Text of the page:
JLVFR
JLVFR

The cost of the cloud solution can't be seen just in direct-payment cash terms. I'm looking at solutions that will allow us to dump 3-5 servers. If I go cloud, I will: -no longer have to pay for server maintenance contracts that keep increasing due to the age of the hardware; -no longer have to pay licensing costs of the OS on the servers; -no longer have to worry about the costs and dificulties of upgrading; -have lower costs related to power usage from servers and air conditioning; -avoid buying a bigger UPS for the datacenter, because the current one is no longer enough for the current load; -have more time to dedicate to other tasks; -save $$$ on getting outside help for some higher-end admin tasks. It's not just "contract-money". It's money saved on peripheral tasks, and all the trouble and stress avoided. But I also believe this is something each company will have to look at very carefully. In our case, we've grown exponentially in the last 4 years (went from 6 to 25 servers...), with performance and storage needs that completely outstrip our current hardware. So, going cloud for some of the tasks makes sense... for US. Will it make sense for you? No idea...

Screen Gems
Screen Gems

and when you do the assets to liabilities = equity and your a large business that just added a liability to your balance sheet not to mention that monthly check that has to be written out of income, the benefits of Cloud Computing seems to evaporate. It's good for the Cloud provider, they get a monthly check. Maybe not so good for the business no matter how much money they save. For the small or medium sized business that has a good owner or CEO who doesn't buy into the latest and greatest IT craze that purports to increase profits [how does IT increase profits in selling widgets?] create flexibility [again how does IT create flexibility in making and selling widgets?] and allows IT to adjust resources to emerging markets [what does IT have to do with selling widgets and services the company makes?]. Other than an eCommerce site, I can't see how all this IT does anything to sell a company widget or service to customers. An eCommerce site for online selling of widges I can see. However the eCommerce site is probably hosted by a 3rd party vendor anyways so what's the point?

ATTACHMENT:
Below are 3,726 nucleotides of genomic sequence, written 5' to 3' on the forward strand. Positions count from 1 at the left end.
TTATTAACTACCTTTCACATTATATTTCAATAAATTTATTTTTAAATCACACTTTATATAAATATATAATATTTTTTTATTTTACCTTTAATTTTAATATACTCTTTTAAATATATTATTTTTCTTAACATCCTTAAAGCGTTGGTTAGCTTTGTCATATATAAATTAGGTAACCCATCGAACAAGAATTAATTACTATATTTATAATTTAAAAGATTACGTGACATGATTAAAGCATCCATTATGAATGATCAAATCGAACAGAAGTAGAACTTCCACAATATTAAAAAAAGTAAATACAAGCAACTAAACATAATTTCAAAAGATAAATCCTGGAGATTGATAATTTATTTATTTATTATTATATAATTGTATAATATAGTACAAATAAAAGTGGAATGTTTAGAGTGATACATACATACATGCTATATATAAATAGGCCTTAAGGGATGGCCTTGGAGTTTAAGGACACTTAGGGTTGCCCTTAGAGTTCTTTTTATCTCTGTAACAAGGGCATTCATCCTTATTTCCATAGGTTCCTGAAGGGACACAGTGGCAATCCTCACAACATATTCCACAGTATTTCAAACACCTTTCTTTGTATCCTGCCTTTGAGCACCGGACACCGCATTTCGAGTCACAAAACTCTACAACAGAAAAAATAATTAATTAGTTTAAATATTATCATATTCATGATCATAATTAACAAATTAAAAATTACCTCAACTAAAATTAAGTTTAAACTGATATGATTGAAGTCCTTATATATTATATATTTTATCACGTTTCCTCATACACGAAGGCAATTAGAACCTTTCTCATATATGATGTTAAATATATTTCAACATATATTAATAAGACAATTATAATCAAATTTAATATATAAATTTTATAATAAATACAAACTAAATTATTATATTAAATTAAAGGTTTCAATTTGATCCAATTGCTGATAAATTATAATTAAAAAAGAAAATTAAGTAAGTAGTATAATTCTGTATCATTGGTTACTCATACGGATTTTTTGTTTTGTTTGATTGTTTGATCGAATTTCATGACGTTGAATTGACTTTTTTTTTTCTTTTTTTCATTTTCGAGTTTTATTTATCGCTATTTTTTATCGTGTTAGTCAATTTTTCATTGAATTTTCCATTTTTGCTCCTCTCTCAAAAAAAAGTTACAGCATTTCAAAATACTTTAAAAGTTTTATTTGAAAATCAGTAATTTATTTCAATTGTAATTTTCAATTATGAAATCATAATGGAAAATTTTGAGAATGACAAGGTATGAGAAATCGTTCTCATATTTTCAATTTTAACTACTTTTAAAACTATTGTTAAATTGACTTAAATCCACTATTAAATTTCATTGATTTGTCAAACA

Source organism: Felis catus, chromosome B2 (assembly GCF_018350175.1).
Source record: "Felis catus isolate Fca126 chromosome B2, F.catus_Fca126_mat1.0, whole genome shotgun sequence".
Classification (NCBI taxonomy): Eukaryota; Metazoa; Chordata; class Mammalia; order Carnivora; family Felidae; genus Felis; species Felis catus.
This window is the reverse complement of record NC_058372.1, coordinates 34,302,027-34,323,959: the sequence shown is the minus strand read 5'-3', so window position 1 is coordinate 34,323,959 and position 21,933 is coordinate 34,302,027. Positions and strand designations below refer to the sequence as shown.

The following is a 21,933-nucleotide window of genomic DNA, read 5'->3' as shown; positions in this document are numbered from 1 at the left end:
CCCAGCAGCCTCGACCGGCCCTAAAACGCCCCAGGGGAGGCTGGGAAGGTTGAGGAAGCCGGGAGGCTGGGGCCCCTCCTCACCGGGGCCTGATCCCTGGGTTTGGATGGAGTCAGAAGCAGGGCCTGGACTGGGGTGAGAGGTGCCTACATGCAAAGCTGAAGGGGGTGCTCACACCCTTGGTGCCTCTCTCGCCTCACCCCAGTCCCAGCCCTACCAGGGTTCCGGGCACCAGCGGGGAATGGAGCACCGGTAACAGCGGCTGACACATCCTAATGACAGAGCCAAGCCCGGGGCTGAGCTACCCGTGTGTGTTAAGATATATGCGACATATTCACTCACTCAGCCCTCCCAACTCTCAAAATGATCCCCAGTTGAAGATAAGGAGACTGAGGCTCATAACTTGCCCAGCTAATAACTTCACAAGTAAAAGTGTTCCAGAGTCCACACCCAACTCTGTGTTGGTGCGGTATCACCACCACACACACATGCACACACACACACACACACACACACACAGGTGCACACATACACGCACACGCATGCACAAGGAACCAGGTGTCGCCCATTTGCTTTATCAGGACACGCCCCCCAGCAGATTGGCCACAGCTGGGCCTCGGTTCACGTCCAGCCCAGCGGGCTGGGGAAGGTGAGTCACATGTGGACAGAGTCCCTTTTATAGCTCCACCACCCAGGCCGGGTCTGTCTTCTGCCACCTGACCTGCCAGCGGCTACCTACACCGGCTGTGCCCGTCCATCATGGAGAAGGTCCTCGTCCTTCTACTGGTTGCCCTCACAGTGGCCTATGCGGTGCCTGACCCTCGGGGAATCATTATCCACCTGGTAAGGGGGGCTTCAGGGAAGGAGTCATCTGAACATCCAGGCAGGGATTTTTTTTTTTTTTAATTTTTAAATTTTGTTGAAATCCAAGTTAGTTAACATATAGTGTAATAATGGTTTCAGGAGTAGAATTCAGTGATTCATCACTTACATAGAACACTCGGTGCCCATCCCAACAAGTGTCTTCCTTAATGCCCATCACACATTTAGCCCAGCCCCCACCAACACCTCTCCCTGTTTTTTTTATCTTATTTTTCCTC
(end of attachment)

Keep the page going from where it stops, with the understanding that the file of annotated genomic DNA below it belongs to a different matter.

Deadly Ernest
Deadly Ernest

my mind was off in lala land writing a book. I'll have to look into it later, if I remember - I'm getting to the point where I sometimes have short term memory lose. the other day I caught myself sitting down to start the programming on those Jurassic period dinosaurs again, damn that job's well over, and finished, I forgot I'd completed it.

jck
jck

Like when I got stuff from MS that didn't work right or have the functionality needed, aka- Silverlight 2 Beta 1 stuff. Boss: When can you get that working? Me: When they come out with the proper controls, or you give me the needed time to make the custom controls for you. Boss: We'll just do it in ASP.NET then. Otherwise, I just fix it or do it myself. With what we're doing here, we were looking at 2 different cloud solutions to enterprise office productivity. Neither did what we needed, and one provider promised us the world and never delivered what they said they would. So, both cloud solutions got the nix for a 6 month window and we'll re-review in the fall.

Deadly Ernest
Deadly Ernest

no one to pass the buck when the company is under going closure due to vendor stuff up putting them out of business.

Deadly Ernest
Deadly Ernest

Cloud legal - a lot of businesses are not able to do so as the laws covering the protection of Privacy data in their countries make such a process unlawful. And, once you keep that in house, putting the rest outside becomes a debatable cost measure. Your situation sounds more like the IT area has been chronically under funded and under staffed, and it's now about to bite management - big time.

jeffv96818
jeffv96818

All the hype about Cloud makes me worry. When the big guys jump all in, you know there's money to be made. Cloud is not enterprise ready. I call it "poor man's data center" since it makes sense for someone running less than 20 instances and can afford to turn them off when not in use. There's not a company I know of that does that. Most of the companies in the US don't meet regulatory compliance either. Proceed with extreme Caution. Tornado's and Hurricane's are Cloud formations too.

Deadly Ernest
Deadly Ernest